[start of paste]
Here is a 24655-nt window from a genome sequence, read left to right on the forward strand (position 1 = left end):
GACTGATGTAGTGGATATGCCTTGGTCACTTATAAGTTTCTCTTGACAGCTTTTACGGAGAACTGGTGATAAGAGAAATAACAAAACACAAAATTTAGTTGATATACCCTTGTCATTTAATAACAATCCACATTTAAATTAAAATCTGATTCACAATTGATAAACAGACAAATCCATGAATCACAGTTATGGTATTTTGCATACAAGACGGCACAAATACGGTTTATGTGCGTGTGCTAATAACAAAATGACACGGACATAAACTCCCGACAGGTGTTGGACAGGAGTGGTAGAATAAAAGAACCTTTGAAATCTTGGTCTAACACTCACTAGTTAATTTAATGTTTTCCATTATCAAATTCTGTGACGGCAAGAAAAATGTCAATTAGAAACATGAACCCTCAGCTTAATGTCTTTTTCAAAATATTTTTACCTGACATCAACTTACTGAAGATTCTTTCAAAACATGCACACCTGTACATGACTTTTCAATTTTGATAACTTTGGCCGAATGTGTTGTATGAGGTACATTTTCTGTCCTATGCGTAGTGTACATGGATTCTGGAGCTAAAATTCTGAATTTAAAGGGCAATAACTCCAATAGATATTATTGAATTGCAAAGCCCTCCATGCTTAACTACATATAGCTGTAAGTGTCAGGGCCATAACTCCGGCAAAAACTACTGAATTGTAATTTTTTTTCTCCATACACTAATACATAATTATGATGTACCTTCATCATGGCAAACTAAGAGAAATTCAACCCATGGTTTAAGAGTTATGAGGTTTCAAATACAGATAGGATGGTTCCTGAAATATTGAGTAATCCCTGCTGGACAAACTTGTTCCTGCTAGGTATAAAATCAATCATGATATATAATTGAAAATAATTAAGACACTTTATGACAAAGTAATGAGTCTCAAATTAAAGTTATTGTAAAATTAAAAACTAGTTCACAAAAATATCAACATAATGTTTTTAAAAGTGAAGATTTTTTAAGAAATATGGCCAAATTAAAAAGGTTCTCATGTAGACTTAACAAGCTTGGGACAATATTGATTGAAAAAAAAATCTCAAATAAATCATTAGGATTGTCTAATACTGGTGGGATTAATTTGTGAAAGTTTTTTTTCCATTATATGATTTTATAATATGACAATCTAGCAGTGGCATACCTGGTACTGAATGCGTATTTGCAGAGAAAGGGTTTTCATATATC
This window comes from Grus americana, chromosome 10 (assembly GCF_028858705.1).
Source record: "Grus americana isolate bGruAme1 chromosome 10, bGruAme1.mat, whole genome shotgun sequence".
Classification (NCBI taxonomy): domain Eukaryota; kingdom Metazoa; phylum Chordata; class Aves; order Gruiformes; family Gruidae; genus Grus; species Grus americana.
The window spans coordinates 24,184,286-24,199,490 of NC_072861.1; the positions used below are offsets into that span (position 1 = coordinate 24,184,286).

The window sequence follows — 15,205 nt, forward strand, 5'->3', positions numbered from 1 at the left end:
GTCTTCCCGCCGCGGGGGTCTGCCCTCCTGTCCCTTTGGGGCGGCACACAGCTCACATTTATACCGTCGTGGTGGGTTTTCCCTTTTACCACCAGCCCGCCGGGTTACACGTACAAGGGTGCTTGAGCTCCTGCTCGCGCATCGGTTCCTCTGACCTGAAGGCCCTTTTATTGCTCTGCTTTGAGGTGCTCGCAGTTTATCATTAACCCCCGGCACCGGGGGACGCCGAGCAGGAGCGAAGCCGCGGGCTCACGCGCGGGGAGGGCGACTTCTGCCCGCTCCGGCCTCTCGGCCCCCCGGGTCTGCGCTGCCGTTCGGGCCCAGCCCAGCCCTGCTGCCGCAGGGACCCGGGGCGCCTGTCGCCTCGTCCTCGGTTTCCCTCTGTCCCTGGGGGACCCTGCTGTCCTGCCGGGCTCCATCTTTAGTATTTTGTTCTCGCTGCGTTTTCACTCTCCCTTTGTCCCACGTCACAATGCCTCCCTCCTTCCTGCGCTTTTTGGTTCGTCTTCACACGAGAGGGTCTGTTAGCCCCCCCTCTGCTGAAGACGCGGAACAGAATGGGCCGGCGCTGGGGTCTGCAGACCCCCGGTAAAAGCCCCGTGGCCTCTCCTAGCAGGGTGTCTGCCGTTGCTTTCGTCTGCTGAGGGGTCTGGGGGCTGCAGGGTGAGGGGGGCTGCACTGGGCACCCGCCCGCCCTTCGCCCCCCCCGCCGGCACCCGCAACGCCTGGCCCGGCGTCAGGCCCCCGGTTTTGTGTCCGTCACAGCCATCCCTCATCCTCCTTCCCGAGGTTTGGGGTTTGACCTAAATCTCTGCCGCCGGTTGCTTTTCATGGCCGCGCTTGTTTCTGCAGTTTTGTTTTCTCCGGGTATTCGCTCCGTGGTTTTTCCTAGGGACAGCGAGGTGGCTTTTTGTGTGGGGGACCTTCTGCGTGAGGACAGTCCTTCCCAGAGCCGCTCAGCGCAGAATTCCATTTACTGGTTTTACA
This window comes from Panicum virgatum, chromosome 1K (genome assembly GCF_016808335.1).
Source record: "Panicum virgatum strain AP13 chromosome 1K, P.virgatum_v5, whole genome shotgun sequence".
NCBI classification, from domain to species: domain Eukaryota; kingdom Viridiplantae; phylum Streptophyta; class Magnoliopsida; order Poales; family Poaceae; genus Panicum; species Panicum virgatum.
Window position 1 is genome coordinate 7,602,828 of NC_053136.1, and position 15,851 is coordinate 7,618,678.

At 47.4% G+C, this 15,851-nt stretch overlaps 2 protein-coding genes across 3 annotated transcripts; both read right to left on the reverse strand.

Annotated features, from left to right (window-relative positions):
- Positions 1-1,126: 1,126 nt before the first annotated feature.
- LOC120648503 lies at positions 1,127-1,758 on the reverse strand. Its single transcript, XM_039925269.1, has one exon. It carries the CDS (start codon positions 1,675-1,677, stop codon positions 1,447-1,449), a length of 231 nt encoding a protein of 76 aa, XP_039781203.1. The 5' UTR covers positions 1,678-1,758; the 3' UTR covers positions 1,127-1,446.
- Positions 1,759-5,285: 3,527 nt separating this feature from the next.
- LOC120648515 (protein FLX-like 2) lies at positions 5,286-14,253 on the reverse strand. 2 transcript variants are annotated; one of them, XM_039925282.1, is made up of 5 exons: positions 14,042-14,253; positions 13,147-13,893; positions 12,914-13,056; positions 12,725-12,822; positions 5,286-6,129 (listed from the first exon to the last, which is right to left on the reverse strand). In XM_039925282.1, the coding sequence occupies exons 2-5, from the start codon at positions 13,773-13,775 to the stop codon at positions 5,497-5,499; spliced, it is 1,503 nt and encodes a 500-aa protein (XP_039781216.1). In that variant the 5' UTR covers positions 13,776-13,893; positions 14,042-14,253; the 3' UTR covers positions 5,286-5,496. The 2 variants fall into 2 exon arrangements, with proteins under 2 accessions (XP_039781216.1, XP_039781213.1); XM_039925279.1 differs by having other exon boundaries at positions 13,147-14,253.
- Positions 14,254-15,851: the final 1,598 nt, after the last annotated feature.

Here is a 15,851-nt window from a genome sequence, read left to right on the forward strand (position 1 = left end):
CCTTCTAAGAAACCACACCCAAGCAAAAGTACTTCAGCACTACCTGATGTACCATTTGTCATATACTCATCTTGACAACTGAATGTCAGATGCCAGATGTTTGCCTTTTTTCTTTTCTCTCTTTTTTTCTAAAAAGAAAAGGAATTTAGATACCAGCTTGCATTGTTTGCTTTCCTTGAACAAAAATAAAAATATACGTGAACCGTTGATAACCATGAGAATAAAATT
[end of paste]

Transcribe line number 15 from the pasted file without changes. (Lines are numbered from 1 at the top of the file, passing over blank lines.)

- Positions 1-1,126: 1,126 nt before the first annotated feature.